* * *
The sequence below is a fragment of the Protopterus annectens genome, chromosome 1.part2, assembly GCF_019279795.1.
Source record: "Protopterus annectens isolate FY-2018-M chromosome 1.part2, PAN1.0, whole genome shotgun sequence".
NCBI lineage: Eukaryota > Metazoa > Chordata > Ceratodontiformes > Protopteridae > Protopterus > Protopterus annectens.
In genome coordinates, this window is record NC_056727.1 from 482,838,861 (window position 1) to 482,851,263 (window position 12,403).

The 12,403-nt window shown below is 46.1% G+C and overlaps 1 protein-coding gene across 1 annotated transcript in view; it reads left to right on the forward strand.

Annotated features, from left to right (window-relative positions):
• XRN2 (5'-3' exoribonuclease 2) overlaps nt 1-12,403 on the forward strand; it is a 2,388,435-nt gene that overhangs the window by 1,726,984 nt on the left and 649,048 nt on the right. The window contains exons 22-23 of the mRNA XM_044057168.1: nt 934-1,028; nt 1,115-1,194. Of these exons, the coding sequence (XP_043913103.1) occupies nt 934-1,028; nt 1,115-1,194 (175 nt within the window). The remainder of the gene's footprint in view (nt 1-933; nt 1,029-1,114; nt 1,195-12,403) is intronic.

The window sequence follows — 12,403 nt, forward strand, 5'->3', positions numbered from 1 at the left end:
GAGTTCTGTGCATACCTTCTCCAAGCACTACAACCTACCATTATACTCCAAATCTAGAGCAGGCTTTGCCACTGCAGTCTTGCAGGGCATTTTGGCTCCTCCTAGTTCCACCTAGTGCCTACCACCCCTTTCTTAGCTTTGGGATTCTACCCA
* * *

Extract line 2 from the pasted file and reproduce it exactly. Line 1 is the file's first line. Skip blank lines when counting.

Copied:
Source record: "Protopterus annectens isolate FY-2018-M chromosome 1.part2, PAN1.0, whole genome shotgun sequence".